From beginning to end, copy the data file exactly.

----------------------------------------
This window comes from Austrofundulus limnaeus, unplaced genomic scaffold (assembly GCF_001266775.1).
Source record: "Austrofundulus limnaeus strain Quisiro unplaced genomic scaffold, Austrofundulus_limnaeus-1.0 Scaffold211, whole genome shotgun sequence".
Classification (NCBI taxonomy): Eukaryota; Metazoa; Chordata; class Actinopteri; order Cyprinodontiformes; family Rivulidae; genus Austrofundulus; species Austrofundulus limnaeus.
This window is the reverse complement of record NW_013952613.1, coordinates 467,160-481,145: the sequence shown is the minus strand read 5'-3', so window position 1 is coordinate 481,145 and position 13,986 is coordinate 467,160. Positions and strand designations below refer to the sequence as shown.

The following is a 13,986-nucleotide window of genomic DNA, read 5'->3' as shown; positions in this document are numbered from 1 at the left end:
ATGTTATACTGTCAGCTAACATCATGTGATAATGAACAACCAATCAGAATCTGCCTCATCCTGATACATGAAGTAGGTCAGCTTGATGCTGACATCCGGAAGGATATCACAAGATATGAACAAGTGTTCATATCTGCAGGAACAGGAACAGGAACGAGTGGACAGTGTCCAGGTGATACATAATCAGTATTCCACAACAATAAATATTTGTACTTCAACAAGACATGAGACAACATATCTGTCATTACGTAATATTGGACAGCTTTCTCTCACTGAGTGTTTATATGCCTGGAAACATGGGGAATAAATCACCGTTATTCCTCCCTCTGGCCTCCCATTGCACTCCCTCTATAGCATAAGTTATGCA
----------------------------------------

This window comes from Austrofundulus limnaeus, unplaced genomic scaffold (assembly GCF_001266775.1).
Source record: "Austrofundulus limnaeus strain Quisiro unplaced genomic scaffold, Austrofundulus_limnaeus-1.0 Scaffold211, whole genome shotgun sequence".
Classification (NCBI taxonomy): Eukaryota; Metazoa; Chordata; class Actinopteri; order Cyprinodontiformes; family Rivulidae; genus Austrofundulus; species Austrofundulus limnaeus.
This window is the reverse complement of record NW_013952613.1, coordinates 467,160-481,145: the sequence shown is the minus strand read 5'-3', so window position 1 is coordinate 481,145 and position 13,986 is coordinate 467,160. Positions and strand designations below refer to the sequence as shown.

The following is a 13,986-nucleotide window of genomic DNA, read 5'->3' as shown; positions in this document are numbered from 1 at the left end:
ATGTTATACTGTCAGCTAACATCATGTGATAATGAACAACCAATCAGAATCTGCCTCATCCTGATACATGAAGTAGGTCAGCTTGATGCTGACATCCGGAAGGATATCACAAGATATGAACAAGTGTTCATATCTGCAGGAACAGGAACAGGAACGAGTGGACAGTGTCCAGGTGATACATAATCAGTATTCCACAACAATAAATATTTGTACTTCAACAAGACATGAGACAACATATCTGTCATTACGTAATATTGGACAGCTTTCTCTCACTGAGTGTTTATATGCCTGGAAACATGGGGAATAAATCACCGTTATTCCTCCCTCTGGCCTCCCATTGCACTCCCTCTATAGCATAAGTTATGCA